I am now going to debate a disturbing trend: public domain scrappers. If you didn’t know it by now, public domain works are books, pictures or videos whose copyrights have expired. That means that practically anyone could use them on a site without paying anything to anyone.
Public domain is… public domain. So far nothing wrong with that, but… The ones using public domain works on their sites generate revenue from Google AdSense and other affiliate tools. Due to the nature of the content they use (hundreds of pages filled with high quality text) they are scanned and indexed by the search engines fast and they rank well in the SERPs.
This lowers the chances of real content producers to get high rankings in the SERPs.
Creativity is not a simple process. It requires time, talent and dedication. I’m not questioning the legitimacy of public domain scrapper sites; I’m just questioning their ethics. I’ve noticed a disturbing number of public domain video scrappers too. Among these, some try even to cheat their visitors by requiring a download fee for movies that could be watched for free on Google video.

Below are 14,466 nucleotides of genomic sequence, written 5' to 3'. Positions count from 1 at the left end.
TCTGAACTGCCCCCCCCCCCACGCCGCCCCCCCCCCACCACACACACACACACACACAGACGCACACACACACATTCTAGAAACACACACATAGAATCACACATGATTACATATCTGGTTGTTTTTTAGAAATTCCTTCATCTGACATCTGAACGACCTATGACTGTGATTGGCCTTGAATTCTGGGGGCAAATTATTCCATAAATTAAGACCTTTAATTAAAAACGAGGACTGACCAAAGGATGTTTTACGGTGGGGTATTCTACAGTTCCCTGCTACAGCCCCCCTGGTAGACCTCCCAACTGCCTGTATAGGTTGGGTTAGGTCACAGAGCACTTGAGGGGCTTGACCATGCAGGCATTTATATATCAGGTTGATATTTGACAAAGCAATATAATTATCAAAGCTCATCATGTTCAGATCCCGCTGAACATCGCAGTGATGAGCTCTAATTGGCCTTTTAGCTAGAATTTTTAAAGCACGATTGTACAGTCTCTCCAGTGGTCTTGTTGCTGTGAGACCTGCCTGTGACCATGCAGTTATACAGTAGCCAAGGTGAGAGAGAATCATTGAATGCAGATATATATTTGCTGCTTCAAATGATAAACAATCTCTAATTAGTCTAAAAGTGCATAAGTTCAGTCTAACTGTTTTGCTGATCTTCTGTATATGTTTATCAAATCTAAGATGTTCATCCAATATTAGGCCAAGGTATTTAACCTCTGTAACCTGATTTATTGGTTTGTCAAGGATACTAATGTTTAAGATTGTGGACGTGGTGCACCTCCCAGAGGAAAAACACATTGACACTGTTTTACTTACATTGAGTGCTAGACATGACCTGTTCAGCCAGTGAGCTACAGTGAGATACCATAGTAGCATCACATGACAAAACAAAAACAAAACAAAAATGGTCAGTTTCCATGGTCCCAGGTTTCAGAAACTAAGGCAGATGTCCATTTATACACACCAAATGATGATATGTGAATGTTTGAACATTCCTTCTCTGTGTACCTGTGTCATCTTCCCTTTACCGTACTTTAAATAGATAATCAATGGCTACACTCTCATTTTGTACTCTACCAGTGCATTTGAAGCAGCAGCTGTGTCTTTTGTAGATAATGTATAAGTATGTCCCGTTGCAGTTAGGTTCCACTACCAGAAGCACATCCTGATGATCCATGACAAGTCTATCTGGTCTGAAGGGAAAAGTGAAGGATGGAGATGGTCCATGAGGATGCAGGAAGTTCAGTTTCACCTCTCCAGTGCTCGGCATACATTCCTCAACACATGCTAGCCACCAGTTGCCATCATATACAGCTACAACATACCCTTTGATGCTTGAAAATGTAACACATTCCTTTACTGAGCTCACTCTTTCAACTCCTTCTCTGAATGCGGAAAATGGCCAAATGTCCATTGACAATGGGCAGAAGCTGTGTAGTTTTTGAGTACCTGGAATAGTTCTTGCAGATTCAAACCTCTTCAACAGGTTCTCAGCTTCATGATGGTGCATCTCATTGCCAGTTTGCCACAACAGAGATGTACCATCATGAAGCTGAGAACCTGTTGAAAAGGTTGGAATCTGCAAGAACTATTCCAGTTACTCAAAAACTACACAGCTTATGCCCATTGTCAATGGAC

I’m not going to give you the links to such sites, I’m just warning you: before paying to watch a classic movie, perform a search on Google video to see whether that movie is public domain or not.
For example, don’t pay for It’s A Wonderful Life (1946) when you can watch it for free. Google video holds many such gems. You just need to arm yourself with patience and search among hundreds of Indian, Chinese, Vietnamese and Japanese feature movies.